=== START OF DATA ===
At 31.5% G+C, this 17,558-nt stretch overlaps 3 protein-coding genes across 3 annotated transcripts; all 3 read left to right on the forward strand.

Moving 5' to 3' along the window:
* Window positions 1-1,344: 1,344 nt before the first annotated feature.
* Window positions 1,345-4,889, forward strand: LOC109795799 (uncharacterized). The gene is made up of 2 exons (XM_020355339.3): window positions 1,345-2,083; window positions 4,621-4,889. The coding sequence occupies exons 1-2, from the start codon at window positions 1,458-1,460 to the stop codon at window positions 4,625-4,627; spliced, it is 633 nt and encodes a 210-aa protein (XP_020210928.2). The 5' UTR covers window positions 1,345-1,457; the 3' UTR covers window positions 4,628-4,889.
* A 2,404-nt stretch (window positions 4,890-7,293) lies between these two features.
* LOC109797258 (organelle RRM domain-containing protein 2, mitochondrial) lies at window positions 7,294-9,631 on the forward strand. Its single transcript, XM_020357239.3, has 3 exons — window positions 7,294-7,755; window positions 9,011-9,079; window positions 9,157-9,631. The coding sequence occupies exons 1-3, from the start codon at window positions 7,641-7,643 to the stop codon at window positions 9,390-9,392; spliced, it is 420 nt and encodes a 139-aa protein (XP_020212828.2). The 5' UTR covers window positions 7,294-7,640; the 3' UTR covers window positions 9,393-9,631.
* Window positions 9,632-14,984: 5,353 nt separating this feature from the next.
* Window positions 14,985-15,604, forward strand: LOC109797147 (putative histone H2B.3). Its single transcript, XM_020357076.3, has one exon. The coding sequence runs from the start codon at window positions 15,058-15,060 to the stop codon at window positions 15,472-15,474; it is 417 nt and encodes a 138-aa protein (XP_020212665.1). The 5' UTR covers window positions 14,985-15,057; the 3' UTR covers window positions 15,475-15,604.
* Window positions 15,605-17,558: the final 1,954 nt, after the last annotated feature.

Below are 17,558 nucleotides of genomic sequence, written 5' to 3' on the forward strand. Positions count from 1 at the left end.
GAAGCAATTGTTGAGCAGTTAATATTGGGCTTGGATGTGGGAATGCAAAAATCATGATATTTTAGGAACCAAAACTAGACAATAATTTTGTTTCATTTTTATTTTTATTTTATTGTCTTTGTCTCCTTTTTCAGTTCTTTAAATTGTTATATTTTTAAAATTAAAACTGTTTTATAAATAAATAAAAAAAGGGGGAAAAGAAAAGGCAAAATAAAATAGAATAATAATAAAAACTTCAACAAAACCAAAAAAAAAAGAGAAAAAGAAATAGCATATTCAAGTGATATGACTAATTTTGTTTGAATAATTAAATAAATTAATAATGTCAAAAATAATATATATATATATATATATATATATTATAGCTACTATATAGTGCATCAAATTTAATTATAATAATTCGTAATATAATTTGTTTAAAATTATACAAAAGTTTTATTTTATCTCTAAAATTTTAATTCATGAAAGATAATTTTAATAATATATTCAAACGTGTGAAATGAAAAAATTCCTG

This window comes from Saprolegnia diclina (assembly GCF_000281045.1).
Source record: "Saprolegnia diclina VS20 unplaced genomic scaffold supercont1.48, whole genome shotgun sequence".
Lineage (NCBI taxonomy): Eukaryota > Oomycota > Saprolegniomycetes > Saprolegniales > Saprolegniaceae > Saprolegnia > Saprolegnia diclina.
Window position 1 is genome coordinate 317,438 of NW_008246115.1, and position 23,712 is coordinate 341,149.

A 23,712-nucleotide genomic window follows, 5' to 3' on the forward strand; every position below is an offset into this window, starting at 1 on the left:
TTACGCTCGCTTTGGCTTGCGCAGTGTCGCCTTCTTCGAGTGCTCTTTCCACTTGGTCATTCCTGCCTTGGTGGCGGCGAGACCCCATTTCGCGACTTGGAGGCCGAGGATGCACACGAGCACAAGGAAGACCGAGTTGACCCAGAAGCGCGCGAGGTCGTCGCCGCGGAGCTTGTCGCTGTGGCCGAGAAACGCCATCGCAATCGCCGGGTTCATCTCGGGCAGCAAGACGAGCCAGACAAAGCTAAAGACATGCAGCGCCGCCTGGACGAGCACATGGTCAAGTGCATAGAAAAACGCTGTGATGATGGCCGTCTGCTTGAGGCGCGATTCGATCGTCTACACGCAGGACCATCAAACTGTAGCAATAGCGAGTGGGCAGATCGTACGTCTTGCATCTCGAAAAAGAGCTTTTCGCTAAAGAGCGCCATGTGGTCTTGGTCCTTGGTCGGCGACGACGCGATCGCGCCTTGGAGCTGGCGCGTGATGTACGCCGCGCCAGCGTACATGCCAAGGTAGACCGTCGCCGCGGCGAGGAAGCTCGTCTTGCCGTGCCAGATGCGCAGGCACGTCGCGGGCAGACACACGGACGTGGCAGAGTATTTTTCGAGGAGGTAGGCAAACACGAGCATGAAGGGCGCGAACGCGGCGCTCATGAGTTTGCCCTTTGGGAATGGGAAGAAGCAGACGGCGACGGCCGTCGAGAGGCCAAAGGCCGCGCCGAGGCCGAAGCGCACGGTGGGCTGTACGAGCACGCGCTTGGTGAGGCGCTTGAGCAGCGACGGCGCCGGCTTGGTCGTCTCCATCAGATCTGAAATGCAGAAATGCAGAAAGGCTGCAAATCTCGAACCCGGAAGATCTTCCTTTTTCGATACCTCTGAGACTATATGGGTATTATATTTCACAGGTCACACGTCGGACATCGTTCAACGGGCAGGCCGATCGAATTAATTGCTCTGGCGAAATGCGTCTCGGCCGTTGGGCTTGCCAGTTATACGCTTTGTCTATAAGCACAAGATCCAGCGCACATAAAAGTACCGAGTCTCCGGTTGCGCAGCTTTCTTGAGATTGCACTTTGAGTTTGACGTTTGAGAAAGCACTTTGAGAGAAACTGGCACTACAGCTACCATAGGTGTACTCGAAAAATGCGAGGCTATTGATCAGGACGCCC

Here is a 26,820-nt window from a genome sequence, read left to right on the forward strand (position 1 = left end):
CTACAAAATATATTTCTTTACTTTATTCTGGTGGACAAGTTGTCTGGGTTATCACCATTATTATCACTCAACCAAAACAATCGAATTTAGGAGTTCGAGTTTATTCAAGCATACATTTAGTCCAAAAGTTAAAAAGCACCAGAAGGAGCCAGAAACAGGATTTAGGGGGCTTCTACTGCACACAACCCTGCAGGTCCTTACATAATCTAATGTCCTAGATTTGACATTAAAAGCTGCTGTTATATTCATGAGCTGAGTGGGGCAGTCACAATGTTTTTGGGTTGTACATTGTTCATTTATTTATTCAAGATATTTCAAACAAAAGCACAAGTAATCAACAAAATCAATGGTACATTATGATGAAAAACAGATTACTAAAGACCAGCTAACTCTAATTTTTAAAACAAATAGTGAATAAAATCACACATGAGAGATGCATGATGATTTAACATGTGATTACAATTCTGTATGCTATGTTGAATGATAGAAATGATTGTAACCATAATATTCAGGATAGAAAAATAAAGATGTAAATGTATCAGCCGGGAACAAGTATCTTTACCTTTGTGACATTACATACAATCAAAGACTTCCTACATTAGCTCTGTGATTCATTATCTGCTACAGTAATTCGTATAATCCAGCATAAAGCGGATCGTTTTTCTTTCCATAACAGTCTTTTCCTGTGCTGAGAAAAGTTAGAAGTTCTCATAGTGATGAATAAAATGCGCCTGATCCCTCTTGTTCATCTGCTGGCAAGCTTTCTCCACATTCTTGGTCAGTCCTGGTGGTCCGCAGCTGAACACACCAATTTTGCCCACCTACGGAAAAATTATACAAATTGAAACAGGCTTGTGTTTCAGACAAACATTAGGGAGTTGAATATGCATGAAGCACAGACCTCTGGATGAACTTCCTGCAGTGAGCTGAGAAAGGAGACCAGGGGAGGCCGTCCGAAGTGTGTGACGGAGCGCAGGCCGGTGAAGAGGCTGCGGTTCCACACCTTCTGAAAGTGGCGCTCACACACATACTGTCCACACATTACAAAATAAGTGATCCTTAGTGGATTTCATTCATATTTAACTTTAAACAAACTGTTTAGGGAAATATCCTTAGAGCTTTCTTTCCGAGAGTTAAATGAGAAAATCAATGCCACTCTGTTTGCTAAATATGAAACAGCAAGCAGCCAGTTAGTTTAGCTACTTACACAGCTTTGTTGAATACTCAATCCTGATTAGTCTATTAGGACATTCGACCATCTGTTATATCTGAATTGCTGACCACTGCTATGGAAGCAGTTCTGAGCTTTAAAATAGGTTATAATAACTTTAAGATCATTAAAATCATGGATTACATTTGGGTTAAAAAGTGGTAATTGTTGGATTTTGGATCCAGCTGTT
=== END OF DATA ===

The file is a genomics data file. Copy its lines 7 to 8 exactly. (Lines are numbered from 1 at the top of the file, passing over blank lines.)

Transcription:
* Window positions 9,632-14,984: 5,353 nt separating this feature from the next.
* Window positions 14,985-15,604, forward strand: LOC109797147 (putative histone H2B.3). Its single transcript, XM_020357076.3, has one exon. The coding sequence runs from the start codon at window positions 15,058-15,060 to the stop codon at window positions 15,472-15,474; it is 417 nt and encodes a 138-aa protein (XP_020212665.1). The 5' UTR covers window positions 14,985-15,057; the 3' UTR covers window positions 15,475-15,604.